How Your Watershed Works

The Chesapeake Bay is more than just a body of water: It is an entire watershed. A drop of water falling anywhere in the watershed will eventually make its way from land to creek, creek to stream, stream to river, and river to the Chesapeake Bay. How water is managed in municipalities across the region has major implications for the health of the watershed as a whole. This module will help you get to know the Chesapeake Bay: its watershed, its residents and the role of clean water in helping its communities thrive.

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In this topic you will learn

  1. How do my community’s activities on land impact local water quality?

  2. How do precipitation and water flow affect my community?

  3. How do healthy waterways benefit my community?



Forty percent of direct general expenditures at the local level are invested in elementary and secondary education. Ninety-six percent of parents support environmental education.

A textbook, indicating education.

Economic Development

Fisheries in the Chesapeake Bay watershed are worth millions of dollars each year: $79.1 million in blue crab harvests, $45.2 million in oyster harvests and $80.1 million in fishing licenses.

A dollar sign, indicating economic development.

Public Health and Safety

Good water quality means clean drinking water, consumable fish and shellfish, and safe recreation on, in and near local waterways. In a 2019 Gallup poll, 80% of participants were personally worried about the pollution of rivers, lakes and reservoirs, and 79% were concerned about polluted drinking water.

A heart and a plus sign, indicating public health and safety.

Infrastructure Maintenance and Finance

Green infrastructure can save money over traditional systems of managing rainwater. For example, a typical street tree can intercept between 760 and 3,000 gallons of water per year, depending on its species and age. Planting trees to capture stormwater runoff can reduce floods, slow the erosion of community creeks and lower stress on storm drainage systems.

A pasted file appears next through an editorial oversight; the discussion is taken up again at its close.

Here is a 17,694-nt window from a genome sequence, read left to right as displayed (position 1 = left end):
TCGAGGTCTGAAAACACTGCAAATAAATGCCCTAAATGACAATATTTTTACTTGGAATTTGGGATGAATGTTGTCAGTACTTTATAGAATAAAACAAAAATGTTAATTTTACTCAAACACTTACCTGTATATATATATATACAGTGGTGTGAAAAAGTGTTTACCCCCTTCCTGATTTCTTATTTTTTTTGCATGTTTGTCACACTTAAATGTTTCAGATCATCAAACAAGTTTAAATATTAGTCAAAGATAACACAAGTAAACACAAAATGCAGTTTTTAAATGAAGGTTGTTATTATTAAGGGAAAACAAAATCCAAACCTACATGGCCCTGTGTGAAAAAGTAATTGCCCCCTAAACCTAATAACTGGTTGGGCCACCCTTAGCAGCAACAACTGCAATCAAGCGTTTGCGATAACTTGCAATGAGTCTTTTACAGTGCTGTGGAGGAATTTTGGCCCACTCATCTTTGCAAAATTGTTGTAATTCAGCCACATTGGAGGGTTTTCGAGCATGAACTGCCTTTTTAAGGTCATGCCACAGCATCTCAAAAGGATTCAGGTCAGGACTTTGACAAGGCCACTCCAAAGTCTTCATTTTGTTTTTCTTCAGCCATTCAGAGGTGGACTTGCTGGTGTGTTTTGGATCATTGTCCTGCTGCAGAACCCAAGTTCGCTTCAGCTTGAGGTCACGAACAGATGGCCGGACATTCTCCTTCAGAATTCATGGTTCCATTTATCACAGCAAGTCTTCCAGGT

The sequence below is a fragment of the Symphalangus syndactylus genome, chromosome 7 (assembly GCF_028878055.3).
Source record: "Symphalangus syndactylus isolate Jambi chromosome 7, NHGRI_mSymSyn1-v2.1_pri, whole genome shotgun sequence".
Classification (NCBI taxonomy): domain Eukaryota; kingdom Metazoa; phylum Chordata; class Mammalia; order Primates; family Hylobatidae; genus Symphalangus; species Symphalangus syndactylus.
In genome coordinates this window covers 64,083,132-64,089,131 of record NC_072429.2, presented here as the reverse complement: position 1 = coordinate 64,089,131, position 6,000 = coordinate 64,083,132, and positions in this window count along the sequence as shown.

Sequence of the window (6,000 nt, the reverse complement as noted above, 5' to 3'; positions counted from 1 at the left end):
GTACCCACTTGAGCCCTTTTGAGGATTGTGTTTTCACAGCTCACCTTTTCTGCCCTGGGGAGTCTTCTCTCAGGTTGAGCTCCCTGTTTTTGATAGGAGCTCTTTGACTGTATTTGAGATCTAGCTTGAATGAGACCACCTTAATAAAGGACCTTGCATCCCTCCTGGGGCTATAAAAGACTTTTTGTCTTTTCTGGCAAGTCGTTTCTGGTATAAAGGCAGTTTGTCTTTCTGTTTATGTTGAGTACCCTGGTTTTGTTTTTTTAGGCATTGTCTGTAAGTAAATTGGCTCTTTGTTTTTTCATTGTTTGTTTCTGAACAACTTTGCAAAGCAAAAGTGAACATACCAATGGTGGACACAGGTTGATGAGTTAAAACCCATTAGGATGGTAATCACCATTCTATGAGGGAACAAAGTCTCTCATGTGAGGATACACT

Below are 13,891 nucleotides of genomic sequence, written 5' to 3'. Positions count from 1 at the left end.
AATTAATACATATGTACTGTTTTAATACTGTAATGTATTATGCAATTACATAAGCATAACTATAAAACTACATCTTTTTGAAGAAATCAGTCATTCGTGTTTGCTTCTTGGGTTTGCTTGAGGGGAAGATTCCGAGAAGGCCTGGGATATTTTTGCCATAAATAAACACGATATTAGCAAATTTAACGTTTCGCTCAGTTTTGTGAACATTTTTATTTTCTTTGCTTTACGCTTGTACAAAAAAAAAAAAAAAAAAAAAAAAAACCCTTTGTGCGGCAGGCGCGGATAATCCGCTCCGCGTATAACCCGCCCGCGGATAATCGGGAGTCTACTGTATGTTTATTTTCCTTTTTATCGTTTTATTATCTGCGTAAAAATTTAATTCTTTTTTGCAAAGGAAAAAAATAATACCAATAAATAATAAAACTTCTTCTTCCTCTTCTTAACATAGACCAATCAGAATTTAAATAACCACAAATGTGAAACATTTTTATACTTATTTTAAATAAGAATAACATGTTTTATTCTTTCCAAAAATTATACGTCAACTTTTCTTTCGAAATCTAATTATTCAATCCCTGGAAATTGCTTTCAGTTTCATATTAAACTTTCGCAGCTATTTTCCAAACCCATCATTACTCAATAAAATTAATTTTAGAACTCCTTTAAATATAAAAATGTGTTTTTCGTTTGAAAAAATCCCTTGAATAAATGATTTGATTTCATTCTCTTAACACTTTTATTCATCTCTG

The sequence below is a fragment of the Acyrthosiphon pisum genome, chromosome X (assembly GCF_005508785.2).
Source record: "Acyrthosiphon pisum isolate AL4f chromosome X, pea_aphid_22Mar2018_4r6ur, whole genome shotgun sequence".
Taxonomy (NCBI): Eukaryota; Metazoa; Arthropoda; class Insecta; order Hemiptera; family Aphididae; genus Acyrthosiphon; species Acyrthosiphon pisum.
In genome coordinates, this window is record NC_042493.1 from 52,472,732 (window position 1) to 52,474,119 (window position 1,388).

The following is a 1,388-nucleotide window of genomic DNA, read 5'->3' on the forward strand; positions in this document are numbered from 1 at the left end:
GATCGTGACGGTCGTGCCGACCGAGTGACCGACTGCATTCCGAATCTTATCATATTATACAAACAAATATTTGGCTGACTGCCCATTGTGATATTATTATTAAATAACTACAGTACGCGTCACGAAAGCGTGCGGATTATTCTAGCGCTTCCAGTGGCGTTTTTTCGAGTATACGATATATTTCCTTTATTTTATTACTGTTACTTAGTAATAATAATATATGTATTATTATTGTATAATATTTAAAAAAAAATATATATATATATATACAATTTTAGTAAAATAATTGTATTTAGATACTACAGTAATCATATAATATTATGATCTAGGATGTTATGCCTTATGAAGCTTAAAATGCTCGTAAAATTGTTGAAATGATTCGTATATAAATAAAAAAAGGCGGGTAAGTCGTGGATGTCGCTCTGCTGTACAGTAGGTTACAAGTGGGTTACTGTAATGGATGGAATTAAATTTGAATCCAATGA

A house, indicating infrastructure.

Case Studies You'll Find Inside

City of Lancaster

Lancaster, Pennsylvania

Investing in Cost-saving Stormwater Control

The City of Lancaster saved over $160 million by pivoting from gray to green stormwater control. The City’s entire stormwater control plan cost less than half of installing an underground stormwater storage tank, which would have required an additional $750,000 in stormwater treatment each year.

A green roof in Lancaster, Pennsylvania. The roof is carpeted with a variety of plants, which grow around the mechanical features typical of U.S. commercial buildings. (S. Droter/Chesapeake Bay Program)

Here's How You Can Help

An icon of a blue cloud with rain coming down, indicating precipitation. Reduce impervious surfaces to limit pollutants entering local waterways.
An icon of a green tree and blue tree overlapping, indicating tree canopy. Plant trees and preserve forested areas.
An icon of a closed blue book with a green tree in the bottom right corner, indicating environmental rules, policies or learning opportunities. Invest in environmental education.
An icon of a magnifying glass search tool. Explore opportunities for technical and financial support from state and federal grant programs.

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Explore the conditions of your local waterways and the challenges they face.

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